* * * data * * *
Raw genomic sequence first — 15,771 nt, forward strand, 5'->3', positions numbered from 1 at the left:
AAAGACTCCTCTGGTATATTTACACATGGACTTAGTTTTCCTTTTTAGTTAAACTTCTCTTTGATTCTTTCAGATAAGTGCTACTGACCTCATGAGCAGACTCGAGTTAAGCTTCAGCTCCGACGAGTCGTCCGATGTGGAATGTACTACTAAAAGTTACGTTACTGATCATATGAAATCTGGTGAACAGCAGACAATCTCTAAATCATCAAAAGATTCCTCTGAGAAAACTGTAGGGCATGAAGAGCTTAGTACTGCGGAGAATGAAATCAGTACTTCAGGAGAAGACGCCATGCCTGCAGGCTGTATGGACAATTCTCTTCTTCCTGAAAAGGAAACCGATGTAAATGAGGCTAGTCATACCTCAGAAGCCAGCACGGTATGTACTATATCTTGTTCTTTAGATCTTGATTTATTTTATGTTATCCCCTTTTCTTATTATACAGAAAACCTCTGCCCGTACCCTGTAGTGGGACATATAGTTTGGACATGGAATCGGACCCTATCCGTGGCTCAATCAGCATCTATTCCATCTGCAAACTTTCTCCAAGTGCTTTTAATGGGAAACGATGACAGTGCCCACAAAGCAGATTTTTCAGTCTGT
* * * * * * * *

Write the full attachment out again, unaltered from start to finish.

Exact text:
Raw genomic sequence first — 15,771 nt, forward strand, 5'->3', positions numbered from 1 at the left:
AAAGACTCCTCTGGTATATTTACACATGGACTTAGTTTTCCTTTTTAGTTAAACTTCTCTTTGATTCTTTCAGATAAGTGCTACTGACCTCATGAGCAGACTCGAGTTAAGCTTCAGCTCCGACGAGTCGTCCGATGTGGAATGTACTACTAAAAGTTACGTTACTGATCATATGAAATCTGGTGAACAGCAGACAATCTCTAAATCATCAAAAGATTCCTCTGAGAAAACTGTAGGGCATGAAGAGCTTAGTACTGCGGAGAATGAAATCAGTACTTCAGGAGAAGACGCCATGCCTGCAGGCTGTATGGACAATTCTCTTCTTCCTGAAAAGGAAACCGATGTAAATGAGGCTAGTCATACCTCAGAAGCCAGCACGGTATGTACTATATCTTGTTCTTTAGATCTTGATTTATTTTATGTTATCCCCTTTTCTTATTATACAGAAAACCTCTGCCCGTACCCTGTAGTGGGACATATAGTTTGGACATGGAATCGGACCCTATCCGTGGCTCAATCAGCATCTATTCCATCTGCAAACTTTCTCCAAGTGCTTTTAATGGGAAACGATGACAGTGCCCACAAAGCAGATTTTTCAGTCTGT